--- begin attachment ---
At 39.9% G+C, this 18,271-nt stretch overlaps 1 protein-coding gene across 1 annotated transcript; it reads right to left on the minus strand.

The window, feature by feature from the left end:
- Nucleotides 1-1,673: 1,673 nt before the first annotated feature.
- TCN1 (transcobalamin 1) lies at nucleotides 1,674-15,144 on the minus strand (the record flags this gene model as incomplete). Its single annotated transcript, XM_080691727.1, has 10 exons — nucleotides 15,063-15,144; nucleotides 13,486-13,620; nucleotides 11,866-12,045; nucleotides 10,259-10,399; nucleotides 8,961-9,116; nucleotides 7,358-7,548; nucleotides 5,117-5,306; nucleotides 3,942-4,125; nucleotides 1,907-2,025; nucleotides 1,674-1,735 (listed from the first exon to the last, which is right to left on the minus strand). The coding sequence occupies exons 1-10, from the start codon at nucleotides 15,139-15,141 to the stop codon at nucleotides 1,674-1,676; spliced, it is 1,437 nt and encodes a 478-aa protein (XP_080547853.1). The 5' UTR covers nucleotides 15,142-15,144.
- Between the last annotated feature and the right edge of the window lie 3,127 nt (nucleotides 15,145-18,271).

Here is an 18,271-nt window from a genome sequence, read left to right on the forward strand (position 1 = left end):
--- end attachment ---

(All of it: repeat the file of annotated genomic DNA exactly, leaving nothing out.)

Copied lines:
At 39.9% G+C, this 18,271-nt stretch overlaps 1 protein-coding gene across 1 annotated transcript; it reads right to left on the minus strand.

The window, feature by feature from the left end:
- Nucleotides 1-1,673: 1,673 nt before the first annotated feature.
- TCN1 (transcobalamin 1) lies at nucleotides 1,674-15,144 on the minus strand (the record flags this gene model as incomplete). Its single annotated transcript, XM_080691727.1, has 10 exons — nucleotides 15,063-15,144; nucleotides 13,486-13,620; nucleotides 11,866-12,045; nucleotides 10,259-10,399; nucleotides 8,961-9,116; nucleotides 7,358-7,548; nucleotides 5,117-5,306; nucleotides 3,942-4,125; nucleotides 1,907-2,025; nucleotides 1,674-1,735 (listed from the first exon to the last, which is right to left on the minus strand). The coding sequence occupies exons 1-10, from the start codon at nucleotides 15,139-15,141 to the stop codon at nucleotides 1,674-1,676; spliced, it is 1,437 nt and encodes a 478-aa protein (XP_080547853.1). The 5' UTR covers nucleotides 15,142-15,144.
- Between the last annotated feature and the right edge of the window lie 3,127 nt (nucleotides 15,145-18,271).

Here is an 18,271-nt window from a genome sequence, read left to right on the forward strand (position 1 = left end):